Editor’s note: in July 2011, Nature published “Grand challenges in global mental health,” an article which summarized a list of research priorities intended to improve “the lives of people with mental illness around the world,” based on the input of the Grand Challenges in Global Mental Health Initiative‘s Delphi panel (the full list of panelists can be found here and their geographic and professional distribution here). The Grand Challenges in Global Mental Health Initiative is led by the U.S. National Institute of Mental Health and the Global Alliance for Chronic Disease.
The following letter, written in reply to the Nature article, was co-authored by Moosa Salie, Veena Shatrugna, Suman Fernando, and Sami Timimi.
While supporting the need to improve the lives of people in low and middle-income (LMI) countries by improving their mental health, we are concerned by the approach of ‘Grand Challenges in Global Mental Health’ (Nature 475, 27-30: 2011).
Progressive and global frameworks for mental health require active collaboration with local communities, especially those with personal experience of mental health problems and of using mental health services. The ‘Delphi panel’ as constituted was clearly not representative of all stakeholders. The focus on ‘molecular and cellular mechanisms’ in the brain as the main reason for complex problems of living, diagnosed in psychiatry as ‘disease/disorder’, ignores the experiences of ordinary people who access a variety of services including indigenous healing, social support networks, rights-based organisations and family support for these problems.
The assumption that a global norm for mental health exists and that deviations from this norm can be subsumed within a biomedical system is narrow and restrictive. Mental health services should reflect the needs of local communities and be sustainable without being tied to dependency on funding agencies driven by pharmaceutical and insurance industries.
Finally, the picture of a black girl chained to a tree gives a biased visual message that human rights violations are confined to non-western countries. Mental health service delivery has been fertile ground for human rights violations across the globe (e.g. use of seclusion, restraint, high dose medication). Protection of human rights, in line with the United Nations Convention on the Rights of Persons with Disabilities (UNCRPD), should be at the centre of developing mental health plans. The CRPD framework emphasises respect for personal autonomy and integrity, meaning that services have to be interactive and not imposed.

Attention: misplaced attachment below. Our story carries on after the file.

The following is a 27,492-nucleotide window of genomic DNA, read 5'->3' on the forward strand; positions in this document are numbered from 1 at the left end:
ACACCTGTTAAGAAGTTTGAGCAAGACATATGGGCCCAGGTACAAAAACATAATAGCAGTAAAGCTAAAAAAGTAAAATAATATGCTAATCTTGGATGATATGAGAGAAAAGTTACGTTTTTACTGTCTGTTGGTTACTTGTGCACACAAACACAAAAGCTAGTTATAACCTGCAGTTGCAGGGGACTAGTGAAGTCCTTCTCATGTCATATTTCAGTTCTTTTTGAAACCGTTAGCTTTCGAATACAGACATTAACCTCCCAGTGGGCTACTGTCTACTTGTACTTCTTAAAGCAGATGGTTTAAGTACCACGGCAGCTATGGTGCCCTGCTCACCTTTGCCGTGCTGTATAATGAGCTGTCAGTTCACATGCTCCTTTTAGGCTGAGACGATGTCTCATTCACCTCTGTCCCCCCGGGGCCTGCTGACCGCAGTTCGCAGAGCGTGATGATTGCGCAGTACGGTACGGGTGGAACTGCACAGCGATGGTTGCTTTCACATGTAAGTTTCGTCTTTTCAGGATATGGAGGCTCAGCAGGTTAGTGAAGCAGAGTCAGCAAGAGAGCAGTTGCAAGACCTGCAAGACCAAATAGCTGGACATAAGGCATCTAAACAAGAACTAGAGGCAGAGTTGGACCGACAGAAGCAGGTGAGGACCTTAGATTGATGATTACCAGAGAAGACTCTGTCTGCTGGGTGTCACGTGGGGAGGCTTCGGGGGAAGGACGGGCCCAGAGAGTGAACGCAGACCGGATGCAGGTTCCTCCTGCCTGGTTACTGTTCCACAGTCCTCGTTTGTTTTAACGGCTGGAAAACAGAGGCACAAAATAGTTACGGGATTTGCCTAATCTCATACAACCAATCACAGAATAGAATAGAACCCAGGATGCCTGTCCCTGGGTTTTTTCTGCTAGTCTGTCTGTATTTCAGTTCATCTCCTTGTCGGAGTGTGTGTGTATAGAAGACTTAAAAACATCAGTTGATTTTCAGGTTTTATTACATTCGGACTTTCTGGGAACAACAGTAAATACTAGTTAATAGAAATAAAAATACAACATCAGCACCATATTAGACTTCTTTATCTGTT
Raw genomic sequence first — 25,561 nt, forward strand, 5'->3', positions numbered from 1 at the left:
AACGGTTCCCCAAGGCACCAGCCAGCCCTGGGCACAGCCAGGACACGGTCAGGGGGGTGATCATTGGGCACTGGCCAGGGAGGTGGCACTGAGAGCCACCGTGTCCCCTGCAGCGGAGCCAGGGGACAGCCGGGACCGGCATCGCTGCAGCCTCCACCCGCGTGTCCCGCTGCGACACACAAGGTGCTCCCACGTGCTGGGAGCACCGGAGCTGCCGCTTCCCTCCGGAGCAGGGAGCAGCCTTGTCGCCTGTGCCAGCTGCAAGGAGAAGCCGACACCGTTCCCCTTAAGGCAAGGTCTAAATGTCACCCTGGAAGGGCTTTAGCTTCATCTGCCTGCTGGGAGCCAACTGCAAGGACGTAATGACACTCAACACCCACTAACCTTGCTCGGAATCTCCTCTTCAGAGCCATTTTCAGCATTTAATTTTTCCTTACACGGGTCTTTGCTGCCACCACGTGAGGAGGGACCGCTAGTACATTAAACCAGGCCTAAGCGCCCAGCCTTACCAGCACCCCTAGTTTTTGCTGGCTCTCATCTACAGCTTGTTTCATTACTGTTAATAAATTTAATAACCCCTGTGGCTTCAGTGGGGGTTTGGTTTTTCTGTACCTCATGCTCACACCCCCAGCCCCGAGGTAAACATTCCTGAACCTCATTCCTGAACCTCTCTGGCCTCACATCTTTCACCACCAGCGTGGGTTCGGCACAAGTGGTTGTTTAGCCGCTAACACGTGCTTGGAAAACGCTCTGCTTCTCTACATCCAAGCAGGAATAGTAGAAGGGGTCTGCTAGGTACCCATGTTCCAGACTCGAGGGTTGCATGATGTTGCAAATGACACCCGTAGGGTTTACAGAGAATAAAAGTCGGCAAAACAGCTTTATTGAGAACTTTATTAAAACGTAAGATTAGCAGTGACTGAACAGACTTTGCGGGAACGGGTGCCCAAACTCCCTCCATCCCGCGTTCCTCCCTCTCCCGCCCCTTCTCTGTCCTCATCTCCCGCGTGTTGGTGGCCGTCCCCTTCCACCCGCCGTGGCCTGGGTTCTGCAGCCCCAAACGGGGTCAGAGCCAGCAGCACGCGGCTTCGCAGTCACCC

If US-NIMH is committed to improving the lives of people in LMI countries it should engage in dialogues with representative groups of stakeholders so there can be real participation in the discussions, and not merely an imposition of solutions to challenges identified by a non-representative group of experts from western agencies and social and psychiatric elites in LMI countries.
Moosa Salie, Chair, World Network of Users and Survivors of Psychiatry, www.wnusp.net
Dr Veena Shatrugna, Member, CMC-Anveshi Collective (Vellore and Hyderabad), India, (Formerly Deputy Director, National Institute of Nutrition)
Suman Fernando, Hon. Senior Lecturer in Mental Health, European Centre for Migration & Social Care (MASC), University of Kent; Visiting Professor, Department of Appled Social Sciences (DASS), London Metropolitan University
Professor Sami Timimi, Chair, International Critical Psychiatry Network; Visiting Professor of Child and Adolescent Psychiatry, Faculty of Health and Social Sciences, Lincoln University
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